Product demos are important, especially to new brands. They help your product stand out and allows you to connect with your consumer and humanize your brand.
How should field marketing representatives set up and prepare for their demos?
First thing you’re going to want to do is call the store. I’d call about two weeks before you'd like to run the event to give both sides time to plan.
Next, you’re going to want to connect with your sales team. They're the ones who will be responsible for making sure you have enough product on-site to support your demo. So be sure to tell then exactly when and where the event is taking place, as well as which SKUs you'll be sampling.
Some of the things you may to prepare to bring with you are:
- your brand kit
- trash can
- a hat
- non-latex gloves.
What should happen on the day of the demo?
On the day of the demo, make sure to call the retailer and confirm that your demo is still on. You want to plan to arrive at least 15 minutes early. Once you get to the store, I like to check in with customer service so that you can be connected with the proper department. Once you arrive to where the magic will happen, you’re going to set up your brand kit. Plus, make sure you know where the product is in-store so that you know where to send your consumers.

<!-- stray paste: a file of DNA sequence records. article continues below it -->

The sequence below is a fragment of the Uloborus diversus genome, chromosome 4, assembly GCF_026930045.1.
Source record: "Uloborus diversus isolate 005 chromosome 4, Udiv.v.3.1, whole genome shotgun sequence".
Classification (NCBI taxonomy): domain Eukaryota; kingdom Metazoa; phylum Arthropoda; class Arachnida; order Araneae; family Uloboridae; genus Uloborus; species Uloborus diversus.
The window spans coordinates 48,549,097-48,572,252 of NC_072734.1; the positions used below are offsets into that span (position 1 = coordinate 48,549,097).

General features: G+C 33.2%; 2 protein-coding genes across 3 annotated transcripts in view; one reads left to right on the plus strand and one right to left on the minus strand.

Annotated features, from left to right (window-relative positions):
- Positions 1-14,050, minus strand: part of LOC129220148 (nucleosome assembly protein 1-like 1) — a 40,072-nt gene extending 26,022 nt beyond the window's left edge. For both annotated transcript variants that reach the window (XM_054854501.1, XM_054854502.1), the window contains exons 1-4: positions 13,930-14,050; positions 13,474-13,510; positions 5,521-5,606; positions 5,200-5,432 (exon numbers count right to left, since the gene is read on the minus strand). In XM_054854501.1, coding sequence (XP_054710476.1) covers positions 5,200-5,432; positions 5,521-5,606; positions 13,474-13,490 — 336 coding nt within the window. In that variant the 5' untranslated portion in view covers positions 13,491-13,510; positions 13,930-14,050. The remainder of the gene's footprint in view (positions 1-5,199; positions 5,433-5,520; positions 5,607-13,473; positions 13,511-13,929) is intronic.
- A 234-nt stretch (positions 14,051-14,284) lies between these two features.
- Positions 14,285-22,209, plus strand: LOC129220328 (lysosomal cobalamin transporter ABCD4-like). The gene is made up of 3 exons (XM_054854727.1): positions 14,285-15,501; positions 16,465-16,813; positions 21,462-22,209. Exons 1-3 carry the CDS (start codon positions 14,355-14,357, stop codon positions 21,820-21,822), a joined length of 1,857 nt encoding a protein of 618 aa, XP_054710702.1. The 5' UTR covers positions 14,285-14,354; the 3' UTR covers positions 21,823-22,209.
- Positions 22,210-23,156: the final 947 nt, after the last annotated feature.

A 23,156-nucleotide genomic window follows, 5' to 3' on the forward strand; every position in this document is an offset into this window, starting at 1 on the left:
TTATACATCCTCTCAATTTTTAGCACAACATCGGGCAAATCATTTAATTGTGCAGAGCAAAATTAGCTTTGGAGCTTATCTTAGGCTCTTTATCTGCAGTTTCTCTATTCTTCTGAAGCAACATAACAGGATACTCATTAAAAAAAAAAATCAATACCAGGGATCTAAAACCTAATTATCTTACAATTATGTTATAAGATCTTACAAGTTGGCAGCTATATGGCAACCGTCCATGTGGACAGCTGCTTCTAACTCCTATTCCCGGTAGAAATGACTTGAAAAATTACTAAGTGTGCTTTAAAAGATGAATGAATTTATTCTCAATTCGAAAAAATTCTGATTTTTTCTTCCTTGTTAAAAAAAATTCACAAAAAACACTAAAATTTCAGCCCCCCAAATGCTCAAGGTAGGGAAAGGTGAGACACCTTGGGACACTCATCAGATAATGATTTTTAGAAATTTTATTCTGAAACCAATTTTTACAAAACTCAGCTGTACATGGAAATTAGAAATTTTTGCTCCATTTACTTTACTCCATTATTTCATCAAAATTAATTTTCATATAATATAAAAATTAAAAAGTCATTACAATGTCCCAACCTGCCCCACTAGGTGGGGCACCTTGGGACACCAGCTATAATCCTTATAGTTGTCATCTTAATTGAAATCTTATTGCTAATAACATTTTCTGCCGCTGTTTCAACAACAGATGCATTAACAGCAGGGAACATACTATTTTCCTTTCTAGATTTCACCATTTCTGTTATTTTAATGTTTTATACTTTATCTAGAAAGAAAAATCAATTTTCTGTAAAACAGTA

How can field marketers make sure their events are successful?
Here are four quick tips for being the best brand rep you can be.
- Get store employees to try your product. Remember, they’ll be the brand reps when you’re gone.
- Know your product. Your label is your best friend.
- Say your brand name, rather than the product type. For example, I like to say, “Would you like to try some Health-Ade today?”
- Follow store guidelines. Some stores are really strict on wearing non-latex gloves, wearing a hat, or having an allergy info card. Make sure you’re following the rules.
What steps should field marketers take after their events?
After the demo, first count how many samples you have. Next, make sure the product looks good on the shelf before you leave. Then, write down some memorable customer feedback. Both positive and negative will help the company. Lastly, send your manager a timely recap so it’s fresh in your memory.